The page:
The season for cherries has here, but do these delicious, tiny fruits really provide any health benefits? For further information on the health advantages of cherries, both sweet and tart, and how to incorporate more cherries into your diet this summer, we consulted with nutrition experts that specialise in cherries.
Jessica Isaacs, R.D., C.S.S.D., an NBA nutritionist and member of Cheribundi’s recovery advisory board, states that cherries are an excellent source of vitamin C, calcium, iron, magnesium, and potassium. She specifies that a typical serving size of cherries is one cup of unpitted cherries, a quarter cup of dried cherries, or eight ounces of tart cherry juice.
So, how does this affect your normal dosage? The health benefits of cherries, both sweet and tart, are discussed at length by specialists so that cherry eaters of all stripes can make informed decisions about which variety of the summer fruit to indulge in.
The Cherry’s Health Benefits
1. They aid in restful sleep.
Tart cherry juice or cherry extract may help you get to sleep and remain asleep if you’re seeking for a natural sleep aid. Nutrition scientist and registered dietitian at MyFitnessPal Stephanie Nelson, M.S., R.D., explains that this is because the cherry juice can affect your levels of tryptophan, serotonin, and melatonin, all of which have a role in regulating sleep.
2. Cherry juice has anti-inflammatory properties.
Sweet cherries are an excellent plant-based option for those trying to reduce inflammation in the body. Eating sweet cherries may reduce inflammatory biomarkers and aid in the prevention of chronic inflammatory disorders like diabetes, arthritis, cancer, and heart disease, according to the research. As Isaacs notes, anthocyanins have been linked to significantly reduced inflammation. In addition, polyphenols, which are found in plants and have an antioxidant impact, are present in cherries, according to Nelson. This can serve to mitigate inflammation and prevent further injury.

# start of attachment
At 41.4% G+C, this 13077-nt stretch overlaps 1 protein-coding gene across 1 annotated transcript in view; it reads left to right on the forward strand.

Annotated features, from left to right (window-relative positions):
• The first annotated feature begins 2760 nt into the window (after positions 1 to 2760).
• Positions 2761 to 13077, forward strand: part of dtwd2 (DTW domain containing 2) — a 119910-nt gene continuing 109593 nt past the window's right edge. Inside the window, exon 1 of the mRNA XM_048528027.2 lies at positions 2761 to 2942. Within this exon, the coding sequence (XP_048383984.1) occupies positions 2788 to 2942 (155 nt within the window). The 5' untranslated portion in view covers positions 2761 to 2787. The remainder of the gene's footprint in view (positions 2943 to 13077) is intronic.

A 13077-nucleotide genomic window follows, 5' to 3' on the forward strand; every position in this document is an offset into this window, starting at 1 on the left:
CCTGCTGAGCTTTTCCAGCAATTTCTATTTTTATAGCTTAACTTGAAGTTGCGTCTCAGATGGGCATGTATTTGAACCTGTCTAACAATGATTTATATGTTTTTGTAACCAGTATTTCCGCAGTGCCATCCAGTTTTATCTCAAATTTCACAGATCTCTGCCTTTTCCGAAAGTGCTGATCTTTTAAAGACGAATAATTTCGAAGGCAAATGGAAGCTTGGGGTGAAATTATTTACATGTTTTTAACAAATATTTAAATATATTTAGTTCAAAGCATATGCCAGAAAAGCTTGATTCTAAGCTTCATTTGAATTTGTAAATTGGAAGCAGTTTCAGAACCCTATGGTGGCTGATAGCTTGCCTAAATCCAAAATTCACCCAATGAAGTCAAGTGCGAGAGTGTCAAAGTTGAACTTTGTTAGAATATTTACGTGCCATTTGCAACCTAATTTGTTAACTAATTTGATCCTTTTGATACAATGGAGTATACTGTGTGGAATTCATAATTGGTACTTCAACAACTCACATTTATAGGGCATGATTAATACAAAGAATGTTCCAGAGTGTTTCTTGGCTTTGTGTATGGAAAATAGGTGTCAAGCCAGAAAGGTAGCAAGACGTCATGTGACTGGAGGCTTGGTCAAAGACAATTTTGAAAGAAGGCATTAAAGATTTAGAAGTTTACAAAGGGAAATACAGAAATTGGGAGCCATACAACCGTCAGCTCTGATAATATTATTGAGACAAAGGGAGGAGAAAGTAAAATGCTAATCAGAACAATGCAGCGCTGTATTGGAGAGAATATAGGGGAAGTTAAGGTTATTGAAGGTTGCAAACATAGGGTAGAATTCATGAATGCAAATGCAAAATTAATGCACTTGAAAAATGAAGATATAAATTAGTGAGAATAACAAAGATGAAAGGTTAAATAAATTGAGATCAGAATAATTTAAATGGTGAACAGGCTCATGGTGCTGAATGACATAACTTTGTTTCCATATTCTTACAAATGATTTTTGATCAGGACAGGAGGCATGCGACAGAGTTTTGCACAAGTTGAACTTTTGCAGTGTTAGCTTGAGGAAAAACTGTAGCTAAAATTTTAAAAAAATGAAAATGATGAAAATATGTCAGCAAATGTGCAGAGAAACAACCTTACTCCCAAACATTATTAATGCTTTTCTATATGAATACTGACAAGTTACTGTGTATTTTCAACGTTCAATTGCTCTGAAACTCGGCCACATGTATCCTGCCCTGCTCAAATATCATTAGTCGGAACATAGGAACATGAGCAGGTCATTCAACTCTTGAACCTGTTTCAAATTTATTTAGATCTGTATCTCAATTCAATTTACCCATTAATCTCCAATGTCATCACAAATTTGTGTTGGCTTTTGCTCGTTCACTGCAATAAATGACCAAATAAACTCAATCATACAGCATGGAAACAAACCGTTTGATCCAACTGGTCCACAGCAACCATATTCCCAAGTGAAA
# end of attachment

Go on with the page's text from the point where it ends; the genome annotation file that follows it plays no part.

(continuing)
3. They help maintain cardiovascular wellness.
Inflammation leads to the buildup of plaque in the arteries, which is the root cause of heart disease, as explained by Nelson. Cherries’ anti-inflammatory properties make them a useful tool in the fight against coronary heart disease. According to Northwest Cherry Growers spokeswoman and associate professor of nutrition and exercise science at Central Washington University Kelly Pritchett, Ph.D., R.D., C.S.S.D., cherry consumption can reduce hypertension due of the fruit’s high potassium content.
Cholesterol-lowering foods are plentiful, and cherries are just one of them. Foods rich in anthocyanins (a powerful antioxidant found in highly coloured fruits) have been linked in studies to increased levels of “good” HDL cholesterol and decreased levels of “bad” LDL cholesterol.
4. They might prevent cancer
Recently, researchers found that black cherry extracts may be utilised to treat breast cancer cells in the lab, leading them to conclude that these extracts include cancer-fighting chemicals that can limit cancer cell proliferation.